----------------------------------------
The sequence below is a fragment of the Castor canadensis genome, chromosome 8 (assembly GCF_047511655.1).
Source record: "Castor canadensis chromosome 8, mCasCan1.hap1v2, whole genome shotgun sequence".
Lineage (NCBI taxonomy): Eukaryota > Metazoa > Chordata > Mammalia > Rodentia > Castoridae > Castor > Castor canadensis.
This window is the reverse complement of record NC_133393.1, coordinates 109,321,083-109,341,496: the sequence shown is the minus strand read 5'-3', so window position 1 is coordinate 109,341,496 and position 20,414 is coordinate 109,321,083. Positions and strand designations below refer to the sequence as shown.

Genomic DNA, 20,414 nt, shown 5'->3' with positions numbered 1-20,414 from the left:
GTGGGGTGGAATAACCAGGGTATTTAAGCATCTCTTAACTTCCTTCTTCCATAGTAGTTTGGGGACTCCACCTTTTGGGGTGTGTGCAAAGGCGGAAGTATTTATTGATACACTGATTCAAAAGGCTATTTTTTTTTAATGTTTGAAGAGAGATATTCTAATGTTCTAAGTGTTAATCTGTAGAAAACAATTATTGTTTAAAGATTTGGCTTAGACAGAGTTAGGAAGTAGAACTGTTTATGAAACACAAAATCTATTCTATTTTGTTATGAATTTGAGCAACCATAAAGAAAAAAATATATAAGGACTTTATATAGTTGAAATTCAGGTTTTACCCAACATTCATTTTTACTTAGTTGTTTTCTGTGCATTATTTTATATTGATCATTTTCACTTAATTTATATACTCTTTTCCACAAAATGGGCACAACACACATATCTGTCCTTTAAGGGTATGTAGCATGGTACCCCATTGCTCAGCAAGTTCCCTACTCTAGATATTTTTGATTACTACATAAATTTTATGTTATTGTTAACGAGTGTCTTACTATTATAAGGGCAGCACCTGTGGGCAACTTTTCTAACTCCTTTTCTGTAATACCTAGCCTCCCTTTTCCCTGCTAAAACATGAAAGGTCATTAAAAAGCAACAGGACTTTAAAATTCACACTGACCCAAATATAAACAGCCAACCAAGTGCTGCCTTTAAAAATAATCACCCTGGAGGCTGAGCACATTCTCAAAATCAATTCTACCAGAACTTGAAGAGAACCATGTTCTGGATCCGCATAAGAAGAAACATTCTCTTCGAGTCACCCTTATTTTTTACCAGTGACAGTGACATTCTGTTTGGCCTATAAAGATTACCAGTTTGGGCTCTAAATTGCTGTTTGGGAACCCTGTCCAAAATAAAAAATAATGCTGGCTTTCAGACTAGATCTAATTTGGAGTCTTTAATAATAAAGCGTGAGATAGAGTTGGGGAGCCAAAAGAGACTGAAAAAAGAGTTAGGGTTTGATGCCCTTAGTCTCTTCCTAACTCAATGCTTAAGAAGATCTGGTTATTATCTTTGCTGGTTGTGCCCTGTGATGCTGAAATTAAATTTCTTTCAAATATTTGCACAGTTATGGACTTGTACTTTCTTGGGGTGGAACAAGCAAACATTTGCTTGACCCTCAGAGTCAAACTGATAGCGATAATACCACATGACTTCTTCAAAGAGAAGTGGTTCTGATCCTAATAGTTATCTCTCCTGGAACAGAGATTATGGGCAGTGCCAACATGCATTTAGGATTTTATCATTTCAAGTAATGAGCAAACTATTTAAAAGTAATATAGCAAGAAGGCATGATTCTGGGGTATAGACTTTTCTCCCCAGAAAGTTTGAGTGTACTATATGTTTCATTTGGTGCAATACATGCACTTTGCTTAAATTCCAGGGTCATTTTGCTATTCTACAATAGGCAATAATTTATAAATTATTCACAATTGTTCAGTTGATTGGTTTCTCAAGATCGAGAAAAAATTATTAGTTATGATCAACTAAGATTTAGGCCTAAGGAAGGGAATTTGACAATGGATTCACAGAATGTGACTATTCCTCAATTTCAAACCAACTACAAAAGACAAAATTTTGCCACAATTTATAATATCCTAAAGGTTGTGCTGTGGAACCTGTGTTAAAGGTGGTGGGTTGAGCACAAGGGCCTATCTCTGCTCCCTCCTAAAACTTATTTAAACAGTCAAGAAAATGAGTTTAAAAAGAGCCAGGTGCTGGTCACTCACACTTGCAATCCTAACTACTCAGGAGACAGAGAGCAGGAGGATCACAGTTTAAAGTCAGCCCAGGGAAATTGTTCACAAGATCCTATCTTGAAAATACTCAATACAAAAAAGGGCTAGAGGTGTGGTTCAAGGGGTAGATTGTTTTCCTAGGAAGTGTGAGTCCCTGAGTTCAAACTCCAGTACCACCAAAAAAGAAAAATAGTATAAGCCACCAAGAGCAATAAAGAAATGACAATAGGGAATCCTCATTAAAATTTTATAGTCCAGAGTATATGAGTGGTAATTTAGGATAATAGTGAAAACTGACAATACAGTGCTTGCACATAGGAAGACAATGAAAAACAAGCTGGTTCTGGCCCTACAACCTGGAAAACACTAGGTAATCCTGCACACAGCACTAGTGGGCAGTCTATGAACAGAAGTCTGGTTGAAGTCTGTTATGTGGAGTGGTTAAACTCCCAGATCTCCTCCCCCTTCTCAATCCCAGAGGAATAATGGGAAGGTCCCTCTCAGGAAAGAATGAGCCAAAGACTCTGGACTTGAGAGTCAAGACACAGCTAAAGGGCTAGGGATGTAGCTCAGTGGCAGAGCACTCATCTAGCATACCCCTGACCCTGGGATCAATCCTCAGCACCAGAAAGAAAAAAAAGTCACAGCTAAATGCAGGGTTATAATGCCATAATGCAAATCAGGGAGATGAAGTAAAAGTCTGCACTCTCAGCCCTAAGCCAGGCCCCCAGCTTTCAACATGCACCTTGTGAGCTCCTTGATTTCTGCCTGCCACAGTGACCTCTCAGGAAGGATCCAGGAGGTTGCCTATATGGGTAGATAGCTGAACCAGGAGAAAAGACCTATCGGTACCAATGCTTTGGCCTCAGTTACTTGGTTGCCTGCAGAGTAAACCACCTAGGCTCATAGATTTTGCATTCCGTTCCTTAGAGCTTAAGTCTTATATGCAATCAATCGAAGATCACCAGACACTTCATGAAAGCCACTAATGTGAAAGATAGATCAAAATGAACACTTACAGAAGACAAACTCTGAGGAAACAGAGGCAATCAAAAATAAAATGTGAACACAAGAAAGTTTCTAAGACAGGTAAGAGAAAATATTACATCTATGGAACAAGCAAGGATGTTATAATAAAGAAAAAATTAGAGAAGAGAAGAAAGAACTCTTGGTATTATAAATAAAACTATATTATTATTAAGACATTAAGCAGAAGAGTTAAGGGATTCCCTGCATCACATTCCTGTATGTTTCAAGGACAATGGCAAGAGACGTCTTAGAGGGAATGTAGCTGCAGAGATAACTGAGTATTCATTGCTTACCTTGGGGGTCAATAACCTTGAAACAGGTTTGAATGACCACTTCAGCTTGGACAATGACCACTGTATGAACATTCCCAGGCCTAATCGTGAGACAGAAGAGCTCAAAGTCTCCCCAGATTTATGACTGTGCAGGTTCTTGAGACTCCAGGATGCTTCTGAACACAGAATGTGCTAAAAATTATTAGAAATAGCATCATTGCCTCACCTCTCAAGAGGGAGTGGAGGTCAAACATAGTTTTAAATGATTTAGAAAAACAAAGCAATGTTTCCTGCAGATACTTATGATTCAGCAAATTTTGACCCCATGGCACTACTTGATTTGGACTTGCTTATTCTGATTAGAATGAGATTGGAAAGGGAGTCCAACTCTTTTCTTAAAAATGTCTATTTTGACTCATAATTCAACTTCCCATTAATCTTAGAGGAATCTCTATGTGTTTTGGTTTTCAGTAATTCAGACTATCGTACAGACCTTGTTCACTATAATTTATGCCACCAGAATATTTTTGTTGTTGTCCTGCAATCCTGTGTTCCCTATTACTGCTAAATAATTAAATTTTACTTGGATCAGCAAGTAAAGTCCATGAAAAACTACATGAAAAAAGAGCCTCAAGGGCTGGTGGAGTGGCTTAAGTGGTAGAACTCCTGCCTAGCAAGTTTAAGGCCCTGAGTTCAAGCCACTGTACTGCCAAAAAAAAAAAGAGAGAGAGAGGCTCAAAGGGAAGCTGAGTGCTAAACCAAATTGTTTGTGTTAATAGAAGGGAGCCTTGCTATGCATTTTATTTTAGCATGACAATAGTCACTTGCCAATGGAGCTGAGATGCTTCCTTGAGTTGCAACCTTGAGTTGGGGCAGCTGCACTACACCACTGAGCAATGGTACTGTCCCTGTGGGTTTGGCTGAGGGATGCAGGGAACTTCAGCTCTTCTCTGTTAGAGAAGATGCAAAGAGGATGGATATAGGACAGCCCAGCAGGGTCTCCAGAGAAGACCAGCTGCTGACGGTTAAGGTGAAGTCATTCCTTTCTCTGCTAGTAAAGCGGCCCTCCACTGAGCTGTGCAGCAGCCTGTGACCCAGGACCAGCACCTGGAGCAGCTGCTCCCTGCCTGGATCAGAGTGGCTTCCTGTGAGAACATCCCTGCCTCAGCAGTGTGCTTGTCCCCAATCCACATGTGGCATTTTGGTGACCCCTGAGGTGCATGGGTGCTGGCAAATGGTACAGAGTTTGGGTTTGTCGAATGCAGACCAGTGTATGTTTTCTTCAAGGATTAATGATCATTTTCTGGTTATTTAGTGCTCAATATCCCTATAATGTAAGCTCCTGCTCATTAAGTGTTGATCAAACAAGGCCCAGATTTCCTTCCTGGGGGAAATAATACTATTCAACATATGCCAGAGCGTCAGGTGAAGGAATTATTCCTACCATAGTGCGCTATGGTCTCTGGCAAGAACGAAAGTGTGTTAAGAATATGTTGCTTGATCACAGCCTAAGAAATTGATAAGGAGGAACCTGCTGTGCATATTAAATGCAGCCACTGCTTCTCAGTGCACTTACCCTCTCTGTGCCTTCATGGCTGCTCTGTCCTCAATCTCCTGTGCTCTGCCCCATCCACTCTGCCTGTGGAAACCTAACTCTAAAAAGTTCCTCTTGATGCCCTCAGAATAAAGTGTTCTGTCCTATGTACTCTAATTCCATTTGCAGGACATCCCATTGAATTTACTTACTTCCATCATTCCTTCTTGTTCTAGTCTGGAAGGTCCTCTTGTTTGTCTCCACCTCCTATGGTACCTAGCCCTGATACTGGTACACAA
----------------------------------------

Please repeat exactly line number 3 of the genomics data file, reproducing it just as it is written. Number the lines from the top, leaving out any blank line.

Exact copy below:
Lineage (NCBI taxonomy): Eukaryota > Metazoa > Chordata > Mammalia > Rodentia > Castoridae > Castor > Castor canadensis.